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Professor Joshua Rosenstock, standing in his Fermentophone exhibit at the Harvard Museum of Natural History.

Professor Joshua Rosenstock, standing in his Fermentophone exhibit at the Harvard Museum of Natural History.

Getting the Band (of Microbes) Back Together

WPI professor Joshua Rosenstock is set to unveil the Fermentophone—an edible musical instrument—at the Harvard Museum of Natural History.

February 6, 2020
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Fermentation gives the world some of its most delicious foods and beverages, like cheese, chocolate, beer, wine, and more.

Now, it can give us a treat for our ears—music.

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Rosenstock calls Fermentophone "open-ended art with a serendipitous result. alt
Rosenstock calls Fermentophone "open-ended art with a serendipitous result.

Based on the research of Joshua Rosenstock, associate professor of Interactive Media and Game Development and Humanities & Arts, it turns out that the chemical processes of fermentation can be used to create spontaneous tunes. Rosenstock has built multiple art exhibits called Fermentophone to showcase how fermentation can make music.

“It’s a project I’ve been working on for the past five years,” says Rosenstock, who has a strong interest in food and music. “It’s open-ended art with a serendipitous result.”

And now, this art will be displayed.

Rosenstock and Fermentophone are headed to the Harvard Museum of Natural History on Saturday, Feb. 8, for its I <3  Science exhibit, which is open to the public until Feb. 23. Here, along with two "Meet the Artist" events at the exhibit on Feb. 18, 10–11 a.m., and Feb. 22, 2–3 p.m., Rosenstock will present a multimedia installation of more than 50 “living food-art” jars, created in collaboration with members of the local community.​​

“It’s an exhibit that invokes all of the senses,” he says.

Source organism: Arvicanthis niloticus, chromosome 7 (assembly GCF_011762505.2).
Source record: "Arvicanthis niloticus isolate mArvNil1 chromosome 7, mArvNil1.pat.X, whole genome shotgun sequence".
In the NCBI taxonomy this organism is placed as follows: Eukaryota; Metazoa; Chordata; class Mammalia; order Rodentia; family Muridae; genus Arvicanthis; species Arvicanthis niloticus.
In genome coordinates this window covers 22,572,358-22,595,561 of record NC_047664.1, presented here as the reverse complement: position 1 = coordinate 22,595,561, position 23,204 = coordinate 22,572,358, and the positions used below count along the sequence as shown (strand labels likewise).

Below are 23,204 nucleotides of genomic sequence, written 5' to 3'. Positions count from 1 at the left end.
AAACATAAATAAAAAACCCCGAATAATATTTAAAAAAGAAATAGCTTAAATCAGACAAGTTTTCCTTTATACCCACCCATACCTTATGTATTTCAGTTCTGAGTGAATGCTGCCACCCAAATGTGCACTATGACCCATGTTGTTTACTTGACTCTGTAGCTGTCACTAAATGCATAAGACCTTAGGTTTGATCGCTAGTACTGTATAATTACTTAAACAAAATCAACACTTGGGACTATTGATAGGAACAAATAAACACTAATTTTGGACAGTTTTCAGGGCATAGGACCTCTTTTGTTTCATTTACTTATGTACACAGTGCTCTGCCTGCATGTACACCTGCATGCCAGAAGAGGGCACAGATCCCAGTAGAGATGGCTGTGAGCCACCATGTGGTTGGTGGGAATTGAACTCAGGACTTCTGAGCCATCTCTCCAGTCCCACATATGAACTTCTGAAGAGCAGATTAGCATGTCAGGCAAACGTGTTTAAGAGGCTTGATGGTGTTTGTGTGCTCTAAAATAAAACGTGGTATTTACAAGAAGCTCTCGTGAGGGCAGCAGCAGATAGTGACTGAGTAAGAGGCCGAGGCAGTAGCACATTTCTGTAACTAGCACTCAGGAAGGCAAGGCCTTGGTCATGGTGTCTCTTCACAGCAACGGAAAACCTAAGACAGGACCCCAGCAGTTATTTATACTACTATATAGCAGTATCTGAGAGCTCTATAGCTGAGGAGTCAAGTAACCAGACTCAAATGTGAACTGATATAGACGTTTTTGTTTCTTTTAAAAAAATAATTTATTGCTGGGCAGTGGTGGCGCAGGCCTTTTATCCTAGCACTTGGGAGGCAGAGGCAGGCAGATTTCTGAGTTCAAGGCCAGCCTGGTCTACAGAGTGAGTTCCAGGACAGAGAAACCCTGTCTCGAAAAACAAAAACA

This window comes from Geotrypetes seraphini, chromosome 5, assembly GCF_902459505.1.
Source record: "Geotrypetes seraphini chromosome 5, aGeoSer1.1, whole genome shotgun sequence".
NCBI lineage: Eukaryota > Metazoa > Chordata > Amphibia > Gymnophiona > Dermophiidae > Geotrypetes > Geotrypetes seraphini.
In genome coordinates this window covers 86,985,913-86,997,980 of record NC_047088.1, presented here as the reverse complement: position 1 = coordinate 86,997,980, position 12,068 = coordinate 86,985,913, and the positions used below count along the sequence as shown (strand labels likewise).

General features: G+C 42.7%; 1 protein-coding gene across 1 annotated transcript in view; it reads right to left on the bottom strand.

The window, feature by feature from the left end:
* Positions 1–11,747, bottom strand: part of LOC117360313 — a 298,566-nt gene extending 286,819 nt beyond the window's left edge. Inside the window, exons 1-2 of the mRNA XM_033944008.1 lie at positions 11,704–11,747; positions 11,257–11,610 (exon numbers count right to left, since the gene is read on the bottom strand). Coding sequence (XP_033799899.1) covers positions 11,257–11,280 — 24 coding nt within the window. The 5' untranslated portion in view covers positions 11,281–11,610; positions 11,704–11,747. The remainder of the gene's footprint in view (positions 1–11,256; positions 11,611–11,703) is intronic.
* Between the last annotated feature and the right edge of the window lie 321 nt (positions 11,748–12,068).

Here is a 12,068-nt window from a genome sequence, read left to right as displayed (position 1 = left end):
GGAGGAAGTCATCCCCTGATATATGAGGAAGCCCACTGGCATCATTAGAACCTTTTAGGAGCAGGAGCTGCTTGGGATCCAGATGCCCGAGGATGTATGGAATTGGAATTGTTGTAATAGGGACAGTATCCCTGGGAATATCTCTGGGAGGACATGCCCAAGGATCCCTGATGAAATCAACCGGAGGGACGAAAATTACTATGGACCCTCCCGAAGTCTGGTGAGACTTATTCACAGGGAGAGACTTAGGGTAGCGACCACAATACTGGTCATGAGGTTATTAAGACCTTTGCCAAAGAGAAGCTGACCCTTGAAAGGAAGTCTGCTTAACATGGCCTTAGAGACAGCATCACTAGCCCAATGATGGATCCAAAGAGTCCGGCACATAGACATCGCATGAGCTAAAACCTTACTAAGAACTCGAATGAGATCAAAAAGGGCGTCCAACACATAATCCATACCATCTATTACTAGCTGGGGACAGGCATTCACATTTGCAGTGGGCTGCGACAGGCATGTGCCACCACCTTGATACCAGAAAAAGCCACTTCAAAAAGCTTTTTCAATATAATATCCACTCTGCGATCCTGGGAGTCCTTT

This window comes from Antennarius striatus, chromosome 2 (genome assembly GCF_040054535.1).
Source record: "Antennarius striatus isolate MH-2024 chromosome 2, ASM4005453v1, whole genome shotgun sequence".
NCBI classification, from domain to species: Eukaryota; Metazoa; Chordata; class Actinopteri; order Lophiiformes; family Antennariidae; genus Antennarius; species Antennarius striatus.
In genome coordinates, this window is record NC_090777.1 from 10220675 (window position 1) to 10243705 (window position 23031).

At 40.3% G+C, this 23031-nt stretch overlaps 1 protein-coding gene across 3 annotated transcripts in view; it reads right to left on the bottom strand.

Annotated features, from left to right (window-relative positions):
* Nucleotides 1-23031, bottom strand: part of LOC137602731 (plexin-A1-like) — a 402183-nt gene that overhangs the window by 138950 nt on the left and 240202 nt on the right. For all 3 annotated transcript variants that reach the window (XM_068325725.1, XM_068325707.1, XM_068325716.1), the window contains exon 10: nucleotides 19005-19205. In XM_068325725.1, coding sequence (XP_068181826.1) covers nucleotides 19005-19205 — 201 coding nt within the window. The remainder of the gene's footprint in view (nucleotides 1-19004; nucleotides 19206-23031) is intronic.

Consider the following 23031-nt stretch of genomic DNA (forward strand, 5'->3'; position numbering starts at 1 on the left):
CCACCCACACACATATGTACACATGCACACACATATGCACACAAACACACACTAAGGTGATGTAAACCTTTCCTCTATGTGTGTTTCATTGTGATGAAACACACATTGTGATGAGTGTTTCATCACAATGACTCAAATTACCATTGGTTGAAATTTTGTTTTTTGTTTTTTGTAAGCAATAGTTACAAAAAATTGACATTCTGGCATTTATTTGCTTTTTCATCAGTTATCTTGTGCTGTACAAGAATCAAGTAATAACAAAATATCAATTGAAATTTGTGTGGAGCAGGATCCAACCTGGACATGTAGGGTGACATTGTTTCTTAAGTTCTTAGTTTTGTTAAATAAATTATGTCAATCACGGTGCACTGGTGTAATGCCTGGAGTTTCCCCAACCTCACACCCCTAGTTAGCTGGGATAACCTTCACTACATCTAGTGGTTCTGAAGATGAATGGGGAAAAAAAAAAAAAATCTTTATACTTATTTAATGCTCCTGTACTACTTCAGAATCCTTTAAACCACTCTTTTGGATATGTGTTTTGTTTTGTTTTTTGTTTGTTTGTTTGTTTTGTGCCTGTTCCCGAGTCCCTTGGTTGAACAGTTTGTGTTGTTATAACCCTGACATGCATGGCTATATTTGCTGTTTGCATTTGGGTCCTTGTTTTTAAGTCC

Fermentophone works like this—first, different fruits and veggies are placed in glass jars and fermented following the time-honored fermentation processes used to make things like sauerkraut and wine. As the fermentation kicks off, the yeast—or bacteria—present in the food chows down on the foods’ sugars, which results in the release of carbon dioxide bubbles. The release of these bubbles—or “burps,” as Rosenstock calls them—creates a tiny sound, which is picked up by underwater microphones. A computer processes the sounds and, with the help of algorithms plugged in by Rosenstock, electronic music is created.

Fruits…tend to make a more vigorous rhythm whereas vegetables…are mellower.
-Joshua Rosenstock
Associate Professor of Interactive Media and Game Development and Humanities & Arts

Influenced by the improvisational nature of jazz, Rosenstock envisions the Fermentophone as a creative partnership between himself and the microbes. He establishes the pitch and melody of the music, but the microbes—and how slowly or quickly they ferment—control the rhythm of each note.

“Different foods provide different grooves,” he says. “Fruits, which have more sugars, tend to make a more vigorous rhythm, whereas vegetables, which have less sugar, are

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Visitors can watch the Fermentophone "burp," then listen to those burps turn into music. alt
Visitors can watch the Fermentophone "burp," then listen to those burps turn into music.

mellower.”

Light and temperature can influence the rate of fermentation—and the resulting music, too. “The more heat and light there is in the room while fermentation is happening, the more activity there is,” Rosenstock says.

The Fermentophone hits the road often, too. In addition to the upcoming Harvard exhibit, Rosenstock has displayed it in various exhibits across the country, including Fermentation Fests in Boston and Wisconsin, the Hacking Arts festival at MIT, and the Expo ‘74 Science Fair at MassMoCA. For some of these exhibits, attendees have been able to make their own food art—scrunching up food with their hands and positioning it in a glass jar, preparing it for fermentation. From there, Rosenstock has been able to connect the food creations to the Fermentophone technology and make music.

And, for those wondering, Rosenstock said, yes, you technically can eat the fermented foods. His art is food, after all.

“The same microbes that help make delicious foods and drinks also make up an important part of the human microbiome. I hope to use Fermentophone’s music to draw attention to our symbiotic relationship with our microbial partners.”

-Jessica Messier